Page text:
We reserve the right to remove any post that we feel is obscene, profane, vulgar, racist, sexually explicit, abusive, or hateful.
 
You are legally responsible for what you post and your anonymity is not guaranteed.
 
Posts that insult, defame, threaten, harass or abuse other readers or people mentioned in IBJ editorial content are also subject to removal. Please respect the privacy of individuals and refrain from posting personal information.
 
No solicitations, spamming or advertisements are allowed. Readers may post links to other informational websites that are relevant to the topic at hand, but please do not link to objectionable material.
 
We may remove messages that are unrelated to the topic, encourage illegal activity, use all capital letters or are unreadable.
 

Messages that are flagged by readers as objectionable will be reviewed and may or may not be removed. Please do not flag a post simply because you disagree with it.

Sponsored by
ADVERTISEMENT

facebook - twitter on Facebook & Twitter

Follow on TwitterFollow IBJ on Facebook:
Follow on TwitterFollow IBJ's Tweets on these topics:
 
Subscribe to IBJ
  1. Of what value is selling alcoholic beverages to State Fair patrons when there are many families with children attending. Is this the message we want to give children attending and participating in the Fair, another venue with alooholic consumption onsite. Is this to promote beer and wine production in the state which are great for the breweries and wineries, but where does this end up 10-15 years from now, lots more drinkers for the alcoholic contents. If these drinks are so important, why not remove the alcohol content and the flavor and drink itself similar to soft drinks would be the novelty, not the alcoholic content and its affects on the drinker. There is no social or material benefit from drinking alcoholic beverages, mostly people want to get slightly or highly drunk.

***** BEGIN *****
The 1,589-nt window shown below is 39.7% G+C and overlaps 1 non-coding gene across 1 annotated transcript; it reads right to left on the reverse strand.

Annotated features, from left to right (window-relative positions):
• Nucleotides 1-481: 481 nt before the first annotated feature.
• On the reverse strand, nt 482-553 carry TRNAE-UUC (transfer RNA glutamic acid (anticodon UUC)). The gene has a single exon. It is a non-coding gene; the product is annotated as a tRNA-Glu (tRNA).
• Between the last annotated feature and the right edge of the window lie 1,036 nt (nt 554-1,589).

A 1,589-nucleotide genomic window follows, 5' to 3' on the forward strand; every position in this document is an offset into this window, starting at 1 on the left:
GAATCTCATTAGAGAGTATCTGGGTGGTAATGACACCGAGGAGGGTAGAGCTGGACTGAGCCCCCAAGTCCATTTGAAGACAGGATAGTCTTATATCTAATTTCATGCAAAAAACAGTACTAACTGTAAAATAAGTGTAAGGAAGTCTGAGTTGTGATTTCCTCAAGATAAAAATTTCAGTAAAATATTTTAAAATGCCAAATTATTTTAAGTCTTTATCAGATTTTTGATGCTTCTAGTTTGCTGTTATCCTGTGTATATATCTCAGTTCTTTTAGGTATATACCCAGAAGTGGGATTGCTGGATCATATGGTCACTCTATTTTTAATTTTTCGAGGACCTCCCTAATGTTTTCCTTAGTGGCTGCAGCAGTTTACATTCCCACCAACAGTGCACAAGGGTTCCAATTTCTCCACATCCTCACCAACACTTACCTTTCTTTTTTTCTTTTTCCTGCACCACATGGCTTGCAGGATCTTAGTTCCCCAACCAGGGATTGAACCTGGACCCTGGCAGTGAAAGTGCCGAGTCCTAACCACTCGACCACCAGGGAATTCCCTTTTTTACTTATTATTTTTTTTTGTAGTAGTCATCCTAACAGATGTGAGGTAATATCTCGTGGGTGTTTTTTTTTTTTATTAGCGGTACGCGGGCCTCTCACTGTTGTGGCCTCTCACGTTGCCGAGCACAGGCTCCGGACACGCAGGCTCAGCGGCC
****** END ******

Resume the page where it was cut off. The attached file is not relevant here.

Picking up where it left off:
2. I did;nt know anyone in Indiana could count- WHY did they NOT SAY just HOW this would be enforced? Because it WON;T! NOW- with that said- BIG BROTHER is ALIVE in this Article-why take any comment if it won't appease YOU PEOPLE- that's NOT American- with EVERYTHING you indicated is NOT said-I can see WHY it say's o Comments- YOU are COMMIES- BIG BROTHER and most likely- voted for Obama!

  3. In Europe there are schools for hairdressing but you don't get a license afterwards but you are required to assist in turkey and Italy its 7 years in japan it's 10 years England 2 so these people who assist know how to do hair their not just anybody and if your an owner and you hire someone with no experience then ur an idiot I've known stylist from different countries with no license but they are professional clean and safe they have no license but they have experience a license doesn't mean anything look at all the bad hairdressers in the world that have fried peoples hair okay but they have a license doesn't make them a professional at their job I think they should get rid of it because stateboard robs stylist and owners and they fine you for the dumbest f***ing things oh ur license isn't displayed 100$ oh ur wearing open toe shoes fine, oh there's ONE HAIR IN UR BRUSH that's a fine it's like really? So I think they need to go or ease up on their regulations because their too strict

  4. Exciting times in Carmel.

  5. Twenty years ago when we moved to Indy I was a stay at home mom and knew not very many people.WIBC was my family and friends for the most part. It was informative, civil, and humerous with Dave the KING. Terri, Jeff, Stever, Big Joe, Matt, Pat and Crumie. I loved them all, and they seemed to love each other. I didn't mind Greg Garrison, but I was not a Rush fan. NOW I can't stand Chicks and all their giggly opinions. Tony Katz is to abrasive that early in the morning(or really any time). I will tune in on Saturday morning for the usual fun and priceless information from Pat and Crumie, mornings it will be 90.1

ADVERTISEMENT